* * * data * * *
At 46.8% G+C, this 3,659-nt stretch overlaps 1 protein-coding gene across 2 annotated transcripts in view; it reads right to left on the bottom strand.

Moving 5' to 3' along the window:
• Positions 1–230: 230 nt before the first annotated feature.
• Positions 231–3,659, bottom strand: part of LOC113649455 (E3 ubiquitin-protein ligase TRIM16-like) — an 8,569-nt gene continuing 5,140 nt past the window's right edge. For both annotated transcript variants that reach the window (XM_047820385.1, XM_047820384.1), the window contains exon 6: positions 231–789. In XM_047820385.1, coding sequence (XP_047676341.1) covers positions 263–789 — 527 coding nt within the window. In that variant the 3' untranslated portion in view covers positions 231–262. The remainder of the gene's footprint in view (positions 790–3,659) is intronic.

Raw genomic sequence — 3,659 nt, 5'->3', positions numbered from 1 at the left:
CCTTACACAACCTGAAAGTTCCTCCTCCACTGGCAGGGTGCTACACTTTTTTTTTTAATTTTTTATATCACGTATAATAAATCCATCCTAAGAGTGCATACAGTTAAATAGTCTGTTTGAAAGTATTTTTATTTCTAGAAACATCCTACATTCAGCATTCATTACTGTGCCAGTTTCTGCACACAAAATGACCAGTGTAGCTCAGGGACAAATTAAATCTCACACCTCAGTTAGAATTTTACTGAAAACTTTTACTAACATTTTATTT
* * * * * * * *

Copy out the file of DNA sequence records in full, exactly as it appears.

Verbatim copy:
At 46.8% G+C, this 3,659-nt stretch overlaps 1 protein-coding gene across 2 annotated transcripts in view; it reads right to left on the bottom strand.

Moving 5' to 3' along the window:
• Positions 1–230: 230 nt before the first annotated feature.
• Positions 231–3,659, bottom strand: part of LOC113649455 (E3 ubiquitin-protein ligase TRIM16-like) — an 8,569-nt gene continuing 5,140 nt past the window's right edge. For both annotated transcript variants that reach the window (XM_047820385.1, XM_047820384.1), the window contains exon 6: positions 231–789. In XM_047820385.1, coding sequence (XP_047676341.1) covers positions 263–789 — 527 coding nt within the window. In that variant the 3' untranslated portion in view covers positions 231–262. The remainder of the gene's footprint in view (positions 790–3,659) is intronic.

Raw genomic sequence — 3,659 nt, 5'->3', positions numbered from 1 at the left:
CCTTACACAACCTGAAAGTTCCTCCTCCACTGGCAGGGTGCTACACTTTTTTTTTTAATTTTTTATATCACGTATAATAAATCCATCCTAAGAGTGCATACAGTTAAATAGTCTGTTTGAAAGTATTTTTATTTCTAGAAACATCCTACATTCAGCATTCATTACTGTGCCAGTTTCTGCACACAAAATGACCAGTGTAGCTCAGGGACAAATTAAATCTCACACCTCAGTTAGAATTTTACTGAAAACTTTTACTAACATTTTATTT